Budget Vote speech at the National Assembly, by Minister of Transport, Ms Dipuo Peters, MP, Old Assembly Chambers, Cape Town
Honourable House Chairperson
Honourable Members of Parliament
Cabinet Colleagues present,
Deputy Minister of Transport, Honourable Sindisiwe Lydia Chikunga
Members of the Portfolio Committee on Transport, led by Honourable Chairperson, Ms. Dikeledi Magadzi
Director-General of the Department, Mr. Pule Selepe
Officials of the Department of Transport
Chairpersons and CEOs of the transport entities
Ladies and Gentlemen
On behalf of the entire transport fraternity, we dedicate this budget vote speech of the 2015/16 financial year to the more than three thousand delegates who gathered at Kliptown – Soweto on 25 and 26 June 1955 to adopt the Freedom Charter.
The Congress of the People constituted the most representative gathering in the history of South Africa and it adopted the Freedom Charter, a vision for a united, non-racial and democratic South Africa.
Our freedom was achieved through blood, sweat, sacrifice and tears. It is this sacrifice that the ANC-led government will always uphold, defend and guard jealously through its revolutionary and progressive policies to ensure a better life for all as enshrined in our Constitution.
In keeping the hopes and aspirations of our fore-bearers alive, the African National Congress declared the year 2015 as “the Year of the Freedom Charter and unity in action to advance economic freedom”. At the heart of the Freedom Charter is the economic freedom and emancipation of those who were previously dispossessed by the system of Apartheid.
The effective operation of the transport system depends on the inter-relationship of a number of factors, which includes governance, service delivery, management, responsibility, and funding.
The commitment we make as a Department is to implement the National Development Plan’s key priorities on the maintenance of road infrastructure, upgrading rail infrastructure and services, as well as building and operating our public transportation.
The Department of Transport’s contribution to the NDP will be underpinned by the National Transport Master Plan (NATMAP) 2050 vision. The NATMAP is therefore aimed at delivering a dynamic, long term and sustainable transportation system framework which is demand responsive and that provides a coordinated transport agenda for the whole country.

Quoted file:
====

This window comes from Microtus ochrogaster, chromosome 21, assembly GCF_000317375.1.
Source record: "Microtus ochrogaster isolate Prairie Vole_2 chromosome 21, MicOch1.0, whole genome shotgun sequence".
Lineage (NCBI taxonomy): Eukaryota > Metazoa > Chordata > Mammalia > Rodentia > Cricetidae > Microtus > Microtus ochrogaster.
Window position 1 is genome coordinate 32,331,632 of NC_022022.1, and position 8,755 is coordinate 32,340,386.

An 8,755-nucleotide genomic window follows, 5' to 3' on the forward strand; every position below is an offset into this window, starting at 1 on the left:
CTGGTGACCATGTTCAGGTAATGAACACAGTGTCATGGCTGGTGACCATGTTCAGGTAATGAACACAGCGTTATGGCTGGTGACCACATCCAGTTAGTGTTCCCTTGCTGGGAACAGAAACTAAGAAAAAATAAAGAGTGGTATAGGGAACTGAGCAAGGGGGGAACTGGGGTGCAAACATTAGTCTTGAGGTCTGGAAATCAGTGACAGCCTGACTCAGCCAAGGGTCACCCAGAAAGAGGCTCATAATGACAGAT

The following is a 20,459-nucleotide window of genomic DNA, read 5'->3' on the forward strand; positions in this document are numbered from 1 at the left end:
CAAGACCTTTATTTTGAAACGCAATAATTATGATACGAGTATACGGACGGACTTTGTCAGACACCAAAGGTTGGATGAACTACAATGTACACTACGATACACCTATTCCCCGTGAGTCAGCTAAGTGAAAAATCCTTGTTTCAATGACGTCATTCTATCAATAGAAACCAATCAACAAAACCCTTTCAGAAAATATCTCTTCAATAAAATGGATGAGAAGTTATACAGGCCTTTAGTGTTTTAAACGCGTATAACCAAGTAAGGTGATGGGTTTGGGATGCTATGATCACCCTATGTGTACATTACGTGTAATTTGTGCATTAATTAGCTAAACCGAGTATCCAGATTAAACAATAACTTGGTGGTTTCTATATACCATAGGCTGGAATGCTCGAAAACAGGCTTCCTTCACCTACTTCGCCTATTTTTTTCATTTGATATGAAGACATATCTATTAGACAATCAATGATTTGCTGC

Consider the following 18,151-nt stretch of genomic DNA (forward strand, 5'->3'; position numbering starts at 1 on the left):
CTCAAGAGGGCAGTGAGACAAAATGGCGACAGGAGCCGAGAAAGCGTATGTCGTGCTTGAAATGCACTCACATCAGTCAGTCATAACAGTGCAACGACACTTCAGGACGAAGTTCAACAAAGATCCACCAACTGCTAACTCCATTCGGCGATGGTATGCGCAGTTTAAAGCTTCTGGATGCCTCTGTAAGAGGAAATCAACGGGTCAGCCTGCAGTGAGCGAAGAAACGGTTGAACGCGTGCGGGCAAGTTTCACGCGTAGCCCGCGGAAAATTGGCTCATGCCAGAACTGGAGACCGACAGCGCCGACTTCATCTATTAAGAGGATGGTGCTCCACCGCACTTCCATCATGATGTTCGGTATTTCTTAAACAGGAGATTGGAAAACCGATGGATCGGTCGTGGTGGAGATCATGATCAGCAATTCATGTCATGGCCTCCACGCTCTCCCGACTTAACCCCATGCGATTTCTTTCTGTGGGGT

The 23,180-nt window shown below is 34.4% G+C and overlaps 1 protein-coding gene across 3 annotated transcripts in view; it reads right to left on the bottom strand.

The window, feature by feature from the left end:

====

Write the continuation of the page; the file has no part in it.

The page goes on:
Our people have a reason to rejoice with the introduction of the RABS Bill, which provides for the establishment of a new administrator, the Road Accident Benefit Scheme Administrator (RABSA), to replace the current Road Accident Fund (RAF).
The Bill has been published for public comment, and consultations sessions were held throughout the country with various stakeholders. The Bill proposes a comprehensive social security safety net scheme that is not fault-based.
It will allow expanded access to much needed benefits to road users. These include the public and private transport passengers; widows, orphans and many other dependants, previously and currently excluded by virtue of fault.
As we enter the second phase of the democratic transition, our efforts are directed at the battle against the triple challenges of unemployment, poverty and inequality for Radical Economic Transformation of our society.
On this question, the ANC former President, OR Tambo, reminds us that, I quote: “The fight for freedom must go on until it is won; until our country is free and happy and peaceful, as part of the community of man, we cannot rest.” Unquote
The Road Accident Fund has been used as a cash-cow by unscrupulous stakeholders including lawyers and doctors just to mention a few. Our government, cannot allow the abuse and theft of funding from road users through the RAF fuel levy, meant to alleviate the financial burden that result from the carnage on our roads, to be siphoned off to benefit the middleman and a privileged few.
Our courts are clogged with RAF matters causing much consternation on our justice system. The unintended consequences of an unjust system, which for decades has seen many benefitting unfairly through abusing the system to receive millions of rands from the Fund whilst those deserving of compensation get limited compensation.
The Department of Transport and the RAF have fought many legal battles, some to the highest court of the land, to, amongst other things, provide an equitable and fair benefit whilst closing many loopholes. Some of our stakeholders are hell-bent to fight against the system till the end.
Through various engagements with communities and victims, it is disheartening to hear of stories where benefits don’t address the injury, loss of life or the suffering of victims or their dependants, because of the way RAF benefits are structured. With RABS, that will be a thing of the past, as it will introduce defined benefits, timely and appropriate care based on reasonable tariffs. RABS will alleviate the burden on our courts through the establishment of an internal appeal procedure.